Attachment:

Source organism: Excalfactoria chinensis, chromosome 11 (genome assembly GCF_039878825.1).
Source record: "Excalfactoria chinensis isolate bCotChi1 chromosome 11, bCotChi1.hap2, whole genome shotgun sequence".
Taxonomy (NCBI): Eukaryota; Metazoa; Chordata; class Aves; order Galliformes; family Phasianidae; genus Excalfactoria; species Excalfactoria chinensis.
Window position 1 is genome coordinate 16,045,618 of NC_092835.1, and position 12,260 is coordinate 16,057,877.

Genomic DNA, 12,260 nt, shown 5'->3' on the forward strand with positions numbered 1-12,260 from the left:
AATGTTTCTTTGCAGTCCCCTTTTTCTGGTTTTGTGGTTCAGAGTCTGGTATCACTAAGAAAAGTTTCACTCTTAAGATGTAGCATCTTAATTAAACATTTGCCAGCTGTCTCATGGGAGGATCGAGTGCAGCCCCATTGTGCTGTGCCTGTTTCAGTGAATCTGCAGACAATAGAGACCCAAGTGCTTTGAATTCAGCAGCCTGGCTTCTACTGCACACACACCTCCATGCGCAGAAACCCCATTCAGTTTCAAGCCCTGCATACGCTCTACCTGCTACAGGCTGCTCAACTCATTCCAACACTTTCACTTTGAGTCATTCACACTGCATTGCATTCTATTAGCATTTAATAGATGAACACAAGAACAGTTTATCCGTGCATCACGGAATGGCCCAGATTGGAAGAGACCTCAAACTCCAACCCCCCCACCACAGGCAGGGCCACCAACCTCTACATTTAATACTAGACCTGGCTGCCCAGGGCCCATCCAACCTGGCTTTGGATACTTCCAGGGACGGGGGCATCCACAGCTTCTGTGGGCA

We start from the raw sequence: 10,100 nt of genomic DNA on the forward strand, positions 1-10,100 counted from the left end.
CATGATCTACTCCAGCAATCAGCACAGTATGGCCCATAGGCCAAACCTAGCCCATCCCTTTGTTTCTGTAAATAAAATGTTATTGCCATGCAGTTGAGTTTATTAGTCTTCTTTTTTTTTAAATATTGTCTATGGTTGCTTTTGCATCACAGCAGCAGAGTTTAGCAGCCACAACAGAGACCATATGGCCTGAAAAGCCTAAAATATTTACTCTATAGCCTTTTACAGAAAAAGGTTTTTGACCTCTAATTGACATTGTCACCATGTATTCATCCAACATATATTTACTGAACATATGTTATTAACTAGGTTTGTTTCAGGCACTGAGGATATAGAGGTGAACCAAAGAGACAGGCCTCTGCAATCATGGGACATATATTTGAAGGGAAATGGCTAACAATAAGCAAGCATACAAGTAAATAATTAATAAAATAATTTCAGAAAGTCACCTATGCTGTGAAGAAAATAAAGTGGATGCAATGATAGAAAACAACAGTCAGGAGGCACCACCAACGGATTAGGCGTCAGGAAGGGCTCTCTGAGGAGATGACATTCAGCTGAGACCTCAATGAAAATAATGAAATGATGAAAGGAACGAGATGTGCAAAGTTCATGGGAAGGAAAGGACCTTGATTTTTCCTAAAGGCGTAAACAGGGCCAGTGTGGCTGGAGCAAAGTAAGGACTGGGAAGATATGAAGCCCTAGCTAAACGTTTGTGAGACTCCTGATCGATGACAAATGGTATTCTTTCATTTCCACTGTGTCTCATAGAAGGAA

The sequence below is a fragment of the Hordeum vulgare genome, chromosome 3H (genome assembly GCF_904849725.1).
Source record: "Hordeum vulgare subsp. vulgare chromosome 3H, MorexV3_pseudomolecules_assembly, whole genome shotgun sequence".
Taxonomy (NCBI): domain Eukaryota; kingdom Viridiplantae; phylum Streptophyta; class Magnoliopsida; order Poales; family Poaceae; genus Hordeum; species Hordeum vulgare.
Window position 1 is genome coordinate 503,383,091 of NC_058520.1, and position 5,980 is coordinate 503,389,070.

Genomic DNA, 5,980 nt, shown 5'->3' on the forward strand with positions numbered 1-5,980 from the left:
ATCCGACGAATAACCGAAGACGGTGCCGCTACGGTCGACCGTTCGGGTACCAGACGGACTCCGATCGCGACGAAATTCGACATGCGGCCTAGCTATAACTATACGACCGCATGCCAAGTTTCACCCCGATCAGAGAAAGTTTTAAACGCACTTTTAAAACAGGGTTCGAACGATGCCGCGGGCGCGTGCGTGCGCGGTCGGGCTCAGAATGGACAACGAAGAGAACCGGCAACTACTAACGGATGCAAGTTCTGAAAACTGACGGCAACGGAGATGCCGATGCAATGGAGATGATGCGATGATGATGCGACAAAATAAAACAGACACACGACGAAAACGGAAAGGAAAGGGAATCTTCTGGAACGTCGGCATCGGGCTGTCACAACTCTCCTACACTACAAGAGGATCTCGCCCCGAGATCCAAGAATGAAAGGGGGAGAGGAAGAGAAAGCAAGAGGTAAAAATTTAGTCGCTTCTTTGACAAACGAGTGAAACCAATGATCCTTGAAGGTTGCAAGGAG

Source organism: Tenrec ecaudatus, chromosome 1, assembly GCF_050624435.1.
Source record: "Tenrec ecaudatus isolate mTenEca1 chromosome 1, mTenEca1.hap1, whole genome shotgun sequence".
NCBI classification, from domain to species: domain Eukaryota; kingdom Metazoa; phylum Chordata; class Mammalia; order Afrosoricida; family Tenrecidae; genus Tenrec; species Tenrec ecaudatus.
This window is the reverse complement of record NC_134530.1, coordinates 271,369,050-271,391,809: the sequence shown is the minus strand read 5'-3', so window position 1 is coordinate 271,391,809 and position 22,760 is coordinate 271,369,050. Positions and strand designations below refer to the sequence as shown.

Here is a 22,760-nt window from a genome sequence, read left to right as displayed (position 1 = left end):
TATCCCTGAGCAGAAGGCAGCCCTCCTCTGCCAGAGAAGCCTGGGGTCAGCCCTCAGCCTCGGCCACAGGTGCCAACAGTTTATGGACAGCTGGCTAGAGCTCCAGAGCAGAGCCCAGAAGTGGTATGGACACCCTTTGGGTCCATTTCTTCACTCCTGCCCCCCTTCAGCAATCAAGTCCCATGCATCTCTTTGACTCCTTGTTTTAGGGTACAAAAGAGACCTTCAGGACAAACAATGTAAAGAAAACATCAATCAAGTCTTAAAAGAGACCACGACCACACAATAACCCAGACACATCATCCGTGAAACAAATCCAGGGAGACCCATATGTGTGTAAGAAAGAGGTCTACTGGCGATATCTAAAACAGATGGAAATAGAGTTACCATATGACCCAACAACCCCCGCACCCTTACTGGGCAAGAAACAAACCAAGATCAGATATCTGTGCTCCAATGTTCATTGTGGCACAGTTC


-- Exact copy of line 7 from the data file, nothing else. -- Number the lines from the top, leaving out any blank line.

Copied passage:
We start from the raw sequence: 10,100 nt of genomic DNA on the forward strand, positions 1-10,100 counted from the left end.